There's a stylist on my platter

Published: 08 November, 2013 07:51 IST | Dhara Vora |

With the ever-increasing popularity of food shows on the television, and with cookbooks hitting shelves daily, we go behind the scenes to meet chefs, stylists and photographers � the real artists who create delectable spreads that have audiences and readers eating out of their hands, literally

For a while now, it’s not just actors who’ve had to don the greasepaint before facing the arc lights. Food in all its fragrant and delish avatars has moved out of our kitchens to grace cookbooks and be whipped up on demand for TV food shows. Naturally, it isn’t an easy job to paint such succulent, flavour-packed visuals; after all, behind every such frame are the not-so-pretty details. While it’s possible to make a person emote and act in front of the camera, a curry will stay a curry; it depends on the photographer’s craft, and even the stylist to visualise the final image of that curry, and whether to add or negate elements for that perfect frame.

Stew from Rampur, shot by Ashima Narain for the book, Dining with the Maharajas. Pics courtesy/Roli books/Ashima Narain

Mumbai-based Michael Swamy, chef, author, food stylist and photographer, tells us, “The biggest challenge in food photography is shooting within 10-15 minutes, as after that your food is dead.” One of Swamy’s latest projects is photographing for The Spice Route (Westland Books), Masterchef India 2012-winner Shipra Khanna’s book of recipes.

Jodhpur’s Laal Maas

“Are you aiming for something healthy, experimental or traditional? It’s important to decide what you are trying to create as it has to interest people. This is where props and set-up comes in,” says freelance photographer Anshika Varma, who photographed and styled the food shoots for Ritu Dalmia’ latest book, Diva Green. Fixing on the kind of emotion and approach you aim for with your dish plays an important part.

Get the basics right
“Firstly, look for good lighting and composition. With focus on texture of food and colours, think about the background,” says award-winning photographer, Ashima Narain. However, Swamy cautions that your props should not take away from the food. Swamy tells us that a lot of cheating and tweaking also goes behind shoots such as use of oils, gels and sprays to make food look glossier. Sometimes, bowls of food are also padded up with cardboard at the bottom for dishes such as salad to look full, “I don’t like to use that too much, but it depends on the client. If you are shooting ready-to-eat food like soups, glycerine is what you see in most images, finally. If it’s freshly cooked, you have the liberty of colours and good plating; there’s no need for even air brushing,” he reveals.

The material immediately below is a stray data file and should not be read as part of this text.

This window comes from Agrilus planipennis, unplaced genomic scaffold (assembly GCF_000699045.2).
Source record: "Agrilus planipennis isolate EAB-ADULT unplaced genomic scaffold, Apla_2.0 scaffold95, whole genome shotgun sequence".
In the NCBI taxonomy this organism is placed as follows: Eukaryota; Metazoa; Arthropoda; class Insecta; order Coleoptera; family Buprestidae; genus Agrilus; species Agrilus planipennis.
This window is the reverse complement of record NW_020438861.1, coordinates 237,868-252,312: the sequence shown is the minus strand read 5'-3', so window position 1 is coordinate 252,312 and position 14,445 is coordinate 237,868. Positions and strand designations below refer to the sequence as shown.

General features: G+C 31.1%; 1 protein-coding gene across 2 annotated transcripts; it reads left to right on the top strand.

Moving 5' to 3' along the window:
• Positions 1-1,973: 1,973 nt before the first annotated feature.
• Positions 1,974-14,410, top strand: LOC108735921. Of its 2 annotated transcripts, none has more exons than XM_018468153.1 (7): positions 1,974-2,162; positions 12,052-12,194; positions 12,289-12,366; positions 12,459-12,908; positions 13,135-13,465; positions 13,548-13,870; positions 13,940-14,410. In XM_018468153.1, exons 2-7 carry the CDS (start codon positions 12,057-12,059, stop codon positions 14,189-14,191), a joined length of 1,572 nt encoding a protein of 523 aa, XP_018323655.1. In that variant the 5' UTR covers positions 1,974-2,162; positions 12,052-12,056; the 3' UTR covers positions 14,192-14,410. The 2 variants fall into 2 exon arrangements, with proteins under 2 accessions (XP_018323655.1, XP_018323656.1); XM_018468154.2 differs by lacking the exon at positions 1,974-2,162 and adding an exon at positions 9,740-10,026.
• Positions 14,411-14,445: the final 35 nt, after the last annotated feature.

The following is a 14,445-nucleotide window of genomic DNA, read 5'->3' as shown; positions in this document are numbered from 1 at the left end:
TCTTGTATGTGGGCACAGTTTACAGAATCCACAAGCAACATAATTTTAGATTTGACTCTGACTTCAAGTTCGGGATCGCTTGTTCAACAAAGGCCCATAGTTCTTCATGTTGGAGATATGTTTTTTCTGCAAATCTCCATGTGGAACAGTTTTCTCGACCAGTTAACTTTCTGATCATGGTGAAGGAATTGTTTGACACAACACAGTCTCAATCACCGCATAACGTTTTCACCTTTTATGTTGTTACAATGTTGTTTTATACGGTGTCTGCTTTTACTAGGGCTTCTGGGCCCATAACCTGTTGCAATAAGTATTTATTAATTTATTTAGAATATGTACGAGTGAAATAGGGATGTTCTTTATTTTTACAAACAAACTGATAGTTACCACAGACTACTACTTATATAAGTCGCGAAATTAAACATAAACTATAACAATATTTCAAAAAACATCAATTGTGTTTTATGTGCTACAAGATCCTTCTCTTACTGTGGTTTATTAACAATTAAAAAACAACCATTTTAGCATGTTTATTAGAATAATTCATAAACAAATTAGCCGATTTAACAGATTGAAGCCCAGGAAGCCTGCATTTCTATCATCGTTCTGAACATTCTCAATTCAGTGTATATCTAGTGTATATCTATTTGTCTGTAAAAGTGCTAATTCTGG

Dahi Chaat styled and shot by Swamy

“I take an organic approach towards my photographs. People look at photographs for an experience it has to look real and interest people in eating it,” says Varma. She also relies on symmetry, as it helps add an extra element to your dish. Varma is currently working on a book on Awadhi cuisine, and is shooting around Lucknow to incorporate the local cultures and the role they play in the recipes.

Photographer Anshika Varma relies on symmetry to add an edge to her food photographs. Pic/Anshika Varma

The good, the bad and the ugly
Swamy feels Italian food is easy to shoot while Narain prefers desserts, especially Western varieties. Swamy also loves shooting dishes with modern styles of plating. Both agree that Indian and Asian cuisine (especially curries) are difficult to shoot. “While vegetarian and non-vegetarian doesn’t make much of a difference, it is very difficult to shoot curry. It’s liquid and there isn’t much texture,” explains Narain. “Indian food always has family portions and curries and gravies are either brown or green (I call it ‘potty food’, he chuckles),” says Swamy.

Ashima Narain and Michael Swamy

Bring out the forks
Cutlery plays an important part in food styling and helps determine the mood of the dish. “If you are going for a traditional set-up, you need to keep the colours in mind, but cutlery can always help add to the theme. You can mix up things a bit to make fine-dine dishes look approachable with earthy
plating,” says Varma.

From the chef's mouth: Vikas Khanna
It is not just about putting a plate in front of your readers but creating an ambiance around it. People look at food and aspire to cook it and hence it has to be inspiring. The main criteria I have for photos in my book is, obviously, it has to look edible, and second, it has to match up to international standards.

Countless international titles are available in India, and you have to take it up a notch. But at the same time, you have several professionals here, today, to help you as well as stores to help with props for shoots. 

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